2. Start wrapping your wire circlet with ribbon.  To do this, take a 1m length of ribbon and find the centre point.  Place the centre point at the front of the circlet and wrap one end round and round the wire until you reach the back of the circlet, where the wires are twisted together.  (You don’t need to worry about covering the wire completely at this point.)  Then wrap the other end of the ribbon around the other half of the circlet until you reach the back of the circlet.  Knot the two ends of the ribbon together where they meet, leaving two long tails dangling…these will hang down your faerie’s back.  Then take another length of ribbon and repeat the process.  You might want to wrap it the other way so it criss-crosses over the first ribbon – it’s up to you!  Once you have two ribbons wrapped and knotted you will probably find the wire underneath is more or less covered.  If you want more coverage – or more colours of ribbon – add another.  Then take any remaining ribbons and knot them into place about half way along their length at the back of the circlet.  You should now have a wrapped circlet with a bunch of ribbon tails at the back (which will not all be the same length…I think it looks best if the lengths are a bit random!)  I like to trim the very ends on the diagonal to minimize fraying…and just because it looks better.  The knots might look a bit of a mess, but don’t worry – they get covered up later on.
  3. Next you’re going to make a long, leafy green tendril.  To crochet it, start chaining with your green yarn.  When your chain reaches something like 12cm, you can start to form the leaf.  Starting in the second chain from the hook and making one stitch per chain, crochet dc, htr, tr, tr, htr, dc (that was UK terms.  In US terms: sc, hdc, dc, dc, hdc, sc).  That’s your first leaf! Continue chaining for another 12cm or so and add another leaf…and so on until your tendril is about 1m long.  (You can vary your leaf length and width as the whim takes you, by doing more stitches, or using taller ones.) For the non-crochet version you can either use a 1m length of green cord for your tendril, or you can plait together three 1m lengths of green yarn.  For the leaves, cut out some leaf shapes from green felt.  If you feel like it you can embroider veins onto the leaves before you sew them onto the tendril at intervals.  When your tendril is complete, twine it around the circlet and knot it at the back.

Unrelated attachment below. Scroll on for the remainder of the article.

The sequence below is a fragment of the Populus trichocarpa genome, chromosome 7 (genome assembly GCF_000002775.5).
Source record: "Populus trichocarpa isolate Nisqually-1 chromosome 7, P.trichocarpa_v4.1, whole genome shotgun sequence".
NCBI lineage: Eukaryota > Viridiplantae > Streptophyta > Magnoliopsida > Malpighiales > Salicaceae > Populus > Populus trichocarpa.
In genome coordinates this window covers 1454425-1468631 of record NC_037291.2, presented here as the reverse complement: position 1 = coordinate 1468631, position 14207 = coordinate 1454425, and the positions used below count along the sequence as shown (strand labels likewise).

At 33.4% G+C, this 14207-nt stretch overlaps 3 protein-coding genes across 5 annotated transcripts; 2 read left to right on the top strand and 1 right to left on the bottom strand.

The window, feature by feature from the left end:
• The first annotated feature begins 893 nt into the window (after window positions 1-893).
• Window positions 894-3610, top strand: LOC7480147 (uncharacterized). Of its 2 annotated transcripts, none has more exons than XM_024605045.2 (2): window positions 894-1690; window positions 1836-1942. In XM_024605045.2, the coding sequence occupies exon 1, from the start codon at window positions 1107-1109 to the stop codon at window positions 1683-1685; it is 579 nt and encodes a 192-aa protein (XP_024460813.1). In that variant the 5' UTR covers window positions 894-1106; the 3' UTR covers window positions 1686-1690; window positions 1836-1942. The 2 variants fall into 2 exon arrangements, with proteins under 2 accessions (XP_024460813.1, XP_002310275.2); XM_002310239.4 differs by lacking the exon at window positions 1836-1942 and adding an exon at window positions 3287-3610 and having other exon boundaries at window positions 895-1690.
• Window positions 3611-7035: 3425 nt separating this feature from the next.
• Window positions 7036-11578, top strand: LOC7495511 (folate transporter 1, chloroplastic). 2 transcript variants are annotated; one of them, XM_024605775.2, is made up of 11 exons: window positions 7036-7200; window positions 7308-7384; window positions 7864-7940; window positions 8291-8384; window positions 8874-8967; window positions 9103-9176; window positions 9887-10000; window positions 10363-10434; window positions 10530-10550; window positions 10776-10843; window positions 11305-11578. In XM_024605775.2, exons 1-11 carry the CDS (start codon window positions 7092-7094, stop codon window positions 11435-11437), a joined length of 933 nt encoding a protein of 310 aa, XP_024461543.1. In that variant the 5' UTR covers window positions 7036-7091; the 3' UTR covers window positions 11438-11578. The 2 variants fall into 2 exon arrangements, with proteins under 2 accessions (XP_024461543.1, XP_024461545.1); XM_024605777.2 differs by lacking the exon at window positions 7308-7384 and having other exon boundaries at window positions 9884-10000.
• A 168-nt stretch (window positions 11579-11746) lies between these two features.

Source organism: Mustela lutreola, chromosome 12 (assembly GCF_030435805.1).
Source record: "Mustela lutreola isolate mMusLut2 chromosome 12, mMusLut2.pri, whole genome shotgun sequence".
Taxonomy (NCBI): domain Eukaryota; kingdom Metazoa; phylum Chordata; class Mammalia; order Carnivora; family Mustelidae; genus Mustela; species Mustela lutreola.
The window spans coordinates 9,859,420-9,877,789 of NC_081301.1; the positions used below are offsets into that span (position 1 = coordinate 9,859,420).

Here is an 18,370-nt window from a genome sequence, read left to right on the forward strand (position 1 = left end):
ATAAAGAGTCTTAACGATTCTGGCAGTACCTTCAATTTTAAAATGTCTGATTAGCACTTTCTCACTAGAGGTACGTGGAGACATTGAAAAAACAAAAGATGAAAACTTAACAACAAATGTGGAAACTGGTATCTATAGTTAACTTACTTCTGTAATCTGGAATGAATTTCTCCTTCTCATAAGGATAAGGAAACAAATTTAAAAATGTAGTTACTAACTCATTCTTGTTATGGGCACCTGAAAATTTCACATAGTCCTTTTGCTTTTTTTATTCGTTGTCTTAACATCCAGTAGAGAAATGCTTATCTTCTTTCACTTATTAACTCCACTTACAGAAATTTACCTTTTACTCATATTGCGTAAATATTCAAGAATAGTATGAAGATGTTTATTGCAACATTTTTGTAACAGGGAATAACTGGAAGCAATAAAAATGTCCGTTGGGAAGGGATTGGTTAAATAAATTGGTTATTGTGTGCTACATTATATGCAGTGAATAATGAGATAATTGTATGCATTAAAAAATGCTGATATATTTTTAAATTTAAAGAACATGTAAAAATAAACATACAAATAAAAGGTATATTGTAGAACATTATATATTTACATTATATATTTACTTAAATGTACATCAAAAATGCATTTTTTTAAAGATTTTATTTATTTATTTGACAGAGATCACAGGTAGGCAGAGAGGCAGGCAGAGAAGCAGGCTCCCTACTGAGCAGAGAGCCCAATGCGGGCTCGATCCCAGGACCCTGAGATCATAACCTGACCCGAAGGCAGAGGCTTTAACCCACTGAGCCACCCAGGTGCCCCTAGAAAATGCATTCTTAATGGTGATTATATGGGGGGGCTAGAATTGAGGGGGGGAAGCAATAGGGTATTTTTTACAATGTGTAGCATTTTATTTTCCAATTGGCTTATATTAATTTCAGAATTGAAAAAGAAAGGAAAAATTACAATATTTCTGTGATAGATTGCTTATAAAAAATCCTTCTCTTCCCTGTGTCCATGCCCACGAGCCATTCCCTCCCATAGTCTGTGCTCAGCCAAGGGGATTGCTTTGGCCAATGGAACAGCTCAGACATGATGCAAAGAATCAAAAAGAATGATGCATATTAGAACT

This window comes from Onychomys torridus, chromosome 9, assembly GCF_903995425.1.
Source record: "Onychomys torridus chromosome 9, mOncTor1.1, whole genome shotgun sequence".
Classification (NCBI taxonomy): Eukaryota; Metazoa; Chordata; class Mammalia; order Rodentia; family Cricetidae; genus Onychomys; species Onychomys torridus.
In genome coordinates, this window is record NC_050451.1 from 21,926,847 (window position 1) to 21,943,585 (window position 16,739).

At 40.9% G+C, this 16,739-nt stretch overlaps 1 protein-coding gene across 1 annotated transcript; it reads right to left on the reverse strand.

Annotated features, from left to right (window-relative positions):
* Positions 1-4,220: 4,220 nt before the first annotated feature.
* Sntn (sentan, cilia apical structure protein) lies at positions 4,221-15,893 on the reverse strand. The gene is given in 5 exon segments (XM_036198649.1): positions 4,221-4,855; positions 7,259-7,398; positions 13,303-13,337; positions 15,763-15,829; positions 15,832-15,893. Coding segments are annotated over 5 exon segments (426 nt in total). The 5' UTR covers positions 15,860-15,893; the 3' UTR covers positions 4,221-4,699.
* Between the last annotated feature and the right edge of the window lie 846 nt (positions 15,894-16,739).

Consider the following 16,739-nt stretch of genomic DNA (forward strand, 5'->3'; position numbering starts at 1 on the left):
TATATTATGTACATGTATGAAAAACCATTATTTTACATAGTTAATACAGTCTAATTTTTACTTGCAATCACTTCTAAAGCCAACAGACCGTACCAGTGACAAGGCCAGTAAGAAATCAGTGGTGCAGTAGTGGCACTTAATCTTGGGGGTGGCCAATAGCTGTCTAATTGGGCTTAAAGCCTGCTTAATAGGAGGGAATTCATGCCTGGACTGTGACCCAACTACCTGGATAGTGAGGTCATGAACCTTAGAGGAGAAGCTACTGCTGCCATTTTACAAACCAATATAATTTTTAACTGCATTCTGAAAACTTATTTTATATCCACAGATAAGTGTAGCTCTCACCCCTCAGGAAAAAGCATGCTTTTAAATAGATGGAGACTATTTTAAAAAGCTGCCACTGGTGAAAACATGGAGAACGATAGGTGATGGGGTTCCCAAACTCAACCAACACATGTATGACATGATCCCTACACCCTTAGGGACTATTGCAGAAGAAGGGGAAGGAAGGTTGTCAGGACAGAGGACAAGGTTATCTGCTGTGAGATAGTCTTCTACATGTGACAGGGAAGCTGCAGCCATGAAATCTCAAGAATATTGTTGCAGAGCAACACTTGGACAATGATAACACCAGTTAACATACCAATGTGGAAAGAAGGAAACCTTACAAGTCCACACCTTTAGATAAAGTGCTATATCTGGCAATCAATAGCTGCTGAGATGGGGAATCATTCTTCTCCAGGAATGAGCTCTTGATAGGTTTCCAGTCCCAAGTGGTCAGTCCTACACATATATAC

4. Side view of the Woodland Faerie GarlandNow you will need to make some flowers! If you don’t already have a favourite crochet flower pattern then Google will be your friend…there are loads of free flower tutorials available.  For the non-crochet version, simply cut out some felt flower shapes.  You could add a bead or a button for the middle of the flower.
  5. This is probably the time to attach your glittered wire butterfly.  It needs to be attached at the back of the circlet, neatly covering all the ribbony and yarny knots.  (Some of these butterflies are on wire or a clip and others need to be sewn.)  Of course, you don’t have to have a butterfly at the back.  You could easily use a biggish flower, or perhaps a bow – or anything else which will cover the knots and provide a focus.Back of garland with butterfly